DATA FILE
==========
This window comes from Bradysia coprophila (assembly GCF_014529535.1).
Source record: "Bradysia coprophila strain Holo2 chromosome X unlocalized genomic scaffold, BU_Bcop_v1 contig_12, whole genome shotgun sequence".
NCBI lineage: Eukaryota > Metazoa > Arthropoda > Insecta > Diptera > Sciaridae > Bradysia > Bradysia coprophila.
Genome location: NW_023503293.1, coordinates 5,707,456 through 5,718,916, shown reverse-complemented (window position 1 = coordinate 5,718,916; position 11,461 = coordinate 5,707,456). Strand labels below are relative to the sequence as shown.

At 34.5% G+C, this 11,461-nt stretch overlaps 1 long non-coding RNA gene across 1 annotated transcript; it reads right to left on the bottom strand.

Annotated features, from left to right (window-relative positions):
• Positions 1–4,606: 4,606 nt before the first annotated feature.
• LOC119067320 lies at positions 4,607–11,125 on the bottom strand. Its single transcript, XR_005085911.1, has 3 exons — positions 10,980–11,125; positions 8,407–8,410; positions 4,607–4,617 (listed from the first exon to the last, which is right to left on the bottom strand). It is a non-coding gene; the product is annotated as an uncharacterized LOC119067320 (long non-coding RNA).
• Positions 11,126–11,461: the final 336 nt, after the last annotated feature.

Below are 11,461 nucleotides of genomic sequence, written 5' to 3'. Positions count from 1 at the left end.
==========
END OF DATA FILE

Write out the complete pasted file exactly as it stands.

This window comes from Bradysia coprophila (assembly GCF_014529535.1).
Source record: "Bradysia coprophila strain Holo2 chromosome X unlocalized genomic scaffold, BU_Bcop_v1 contig_12, whole genome shotgun sequence".
NCBI lineage: Eukaryota > Metazoa > Arthropoda > Insecta > Diptera > Sciaridae > Bradysia > Bradysia coprophila.
Genome location: NW_023503293.1, coordinates 5,707,456 through 5,718,916, shown reverse-complemented (window position 1 = coordinate 5,718,916; position 11,461 = coordinate 5,707,456). Strand labels below are relative to the sequence as shown.

At 34.5% G+C, this 11,461-nt stretch overlaps 1 long non-coding RNA gene across 1 annotated transcript; it reads right to left on the bottom strand.

Annotated features, from left to right (window-relative positions):
• Positions 1–4,606: 4,606 nt before the first annotated feature.
• LOC119067320 lies at positions 4,607–11,125 on the bottom strand. Its single transcript, XR_005085911.1, has 3 exons — positions 10,980–11,125; positions 8,407–8,410; positions 4,607–4,617 (listed from the first exon to the last, which is right to left on the bottom strand). It is a non-coding gene; the product is annotated as an uncharacterized LOC119067320 (long non-coding RNA).
• Positions 11,126–11,461: the final 336 nt, after the last annotated feature.

Below are 11,461 nucleotides of genomic sequence, written 5' to 3'. Positions count from 1 at the left end.